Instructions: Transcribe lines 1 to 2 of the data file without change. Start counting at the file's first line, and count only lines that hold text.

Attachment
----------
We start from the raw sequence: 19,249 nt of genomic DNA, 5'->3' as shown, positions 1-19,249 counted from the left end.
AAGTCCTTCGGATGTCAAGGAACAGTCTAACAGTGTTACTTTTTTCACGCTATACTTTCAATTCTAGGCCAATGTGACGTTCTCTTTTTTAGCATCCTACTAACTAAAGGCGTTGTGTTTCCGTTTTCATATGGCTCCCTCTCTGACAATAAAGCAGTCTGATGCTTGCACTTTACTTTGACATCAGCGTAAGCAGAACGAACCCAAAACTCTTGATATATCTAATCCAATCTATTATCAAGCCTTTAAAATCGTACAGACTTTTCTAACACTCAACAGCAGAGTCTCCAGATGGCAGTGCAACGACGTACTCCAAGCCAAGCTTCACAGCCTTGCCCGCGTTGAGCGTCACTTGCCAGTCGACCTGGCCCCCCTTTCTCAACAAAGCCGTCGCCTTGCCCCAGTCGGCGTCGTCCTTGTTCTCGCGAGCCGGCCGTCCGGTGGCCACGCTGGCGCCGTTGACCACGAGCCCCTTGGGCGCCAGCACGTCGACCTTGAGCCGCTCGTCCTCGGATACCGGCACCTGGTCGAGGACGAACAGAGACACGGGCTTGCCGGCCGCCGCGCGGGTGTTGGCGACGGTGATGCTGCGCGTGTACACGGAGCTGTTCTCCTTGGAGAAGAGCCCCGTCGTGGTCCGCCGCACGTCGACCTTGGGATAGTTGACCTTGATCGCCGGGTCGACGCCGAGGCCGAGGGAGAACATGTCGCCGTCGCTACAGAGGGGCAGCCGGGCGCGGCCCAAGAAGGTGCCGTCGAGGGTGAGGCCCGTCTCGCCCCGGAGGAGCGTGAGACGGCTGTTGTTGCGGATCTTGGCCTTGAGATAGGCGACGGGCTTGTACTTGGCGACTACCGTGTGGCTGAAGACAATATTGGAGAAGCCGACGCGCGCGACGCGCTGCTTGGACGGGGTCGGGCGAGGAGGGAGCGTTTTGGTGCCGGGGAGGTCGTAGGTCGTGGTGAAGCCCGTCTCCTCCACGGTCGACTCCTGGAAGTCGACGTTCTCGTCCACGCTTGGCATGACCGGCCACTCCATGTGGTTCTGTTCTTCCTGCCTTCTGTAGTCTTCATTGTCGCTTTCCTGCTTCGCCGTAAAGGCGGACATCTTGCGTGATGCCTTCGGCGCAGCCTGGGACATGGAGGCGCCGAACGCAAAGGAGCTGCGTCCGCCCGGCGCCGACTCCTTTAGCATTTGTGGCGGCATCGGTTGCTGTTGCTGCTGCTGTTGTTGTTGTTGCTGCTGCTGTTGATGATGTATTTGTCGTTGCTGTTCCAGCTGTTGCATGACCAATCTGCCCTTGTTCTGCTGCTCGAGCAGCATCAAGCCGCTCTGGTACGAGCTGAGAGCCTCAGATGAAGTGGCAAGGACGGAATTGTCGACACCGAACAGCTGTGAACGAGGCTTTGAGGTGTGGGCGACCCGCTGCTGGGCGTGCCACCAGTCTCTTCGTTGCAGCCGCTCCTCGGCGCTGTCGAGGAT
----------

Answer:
We start from the raw sequence: 19,249 nt of genomic DNA, 5'->3' as shown, positions 1-19,249 counted from the left end.
AAGTCCTTCGGATGTCAAGGAACAGTCTAACAGTGTTACTTTTTTCACGCTATACTTTCAATTCTAGGCCAATGTGACGTTCTCTTTTTTAGCATCCTACTAACTAAAGGCGTTGTGTTTCCGTTTTCATATGGCTCCCTCTCTGACAATAAAGCAGTCTGATGCTTGCACTTTACTTTGACATCAGCGTAAGCAGAACGAACCCAAAACTCTTGATATATCTAATCCAATCTATTATCAAGCCTTTAAAATCGTACAGACTTTTCTAACACTCAACAGCAGAGTCTCCAGATGGCAGTGCAACGACGTACTCCAAGCCAAGCTTCACAGCCTTGCCCGCGTTGAGCGTCACTTGCCAGTCGACCTGGCCCCCCTTTCTCAACAAAGCCGTCGCCTTGCCCCAGTCGGCGTCGTCCTTGTTCTCGCGAGCCGGCCGTCCGGTGGCCACGCTGGCGCCGTTGACCACGAGCCCCTTGGGCGCCAGCACGTCGACCTTGAGCCGCTCGTCCTCGGATACCGGCACCTGGTCGAGGACGAACAGAGACACGGGCTTGCCGGCCGCCGCGCGGGTGTTGGCGACGGTGATGCTGCGCGTGTACACGGAGCTGTTCTCCTTGGAGAAGAGCCCCGTCGTGGTCCGCCGCACGTCGACCTTGGGATAGTTGACCTTGATCGCCGGGTCGACGCCGAGGCCGAGGGAGAACATGTCGCCGTCGCTACAGAGGGGCAGCCGGGCGCGGCCCAAGAAGGTGCCGTCGAGGGTGAGGCCCGTCTCGCCCCGGAGGAGCGTGAGACGGCTGTTGTTGCGGATCTTGGCCTTGAGATAGGCGACGGGCTTGTACTTGGCGACTACCGTGTGGCTGAAGACAATATTGGAGAAGCCGACGCGCGCGACGCGCTGCTTGGACGGGGTCGGGCGAGGAGGGAGCGTTTTGGTGCCGGGGAGGTCGTAGGTCGTGGTGAAGCCCGTCTCCTCCACGGTCGACTCCTGGAAGTCGACGTTCTCGTCCACGCTTGGCATGACCGGCCACTCCATGTGGTTCTGTTCTTCCTGCCTTCTGTAGTCTTCATTGTCGCTTTCCTGCTTCGCCGTAAAGGCGGACATCTTGCGTGATGCCTTCGGCGCAGCCTGGGACATGGAGGCGCCGAACGCAAAGGAGCTGCGTCCGCCCGGCGCCGACTCCTTTAGCATTTGTGGCGGCATCGGTTGCTGTTGCTGCTGCTGTTGTTGTTGTTGCTGCTGCTGTTGATGATGTATTTGTCGTTGCTGTTCCAGCTGTTGCATGACCAATCTGCCCTTGTTCTGCTGCTCGAGCAGCATCAAGCCGCTCTGGTACGAGCTGAGAGCCTCAGATGAAGTGGCAAGGACGGAATTGTCGACACCGAACAGCTGTGAACGAGGCTTTGAGGTGTGGGCGACCCGCTGCTGGGCGTGCCACCAGTCTCTTCGTTGCAGCCGCTCCTCGGCGCTGTCGAGGAT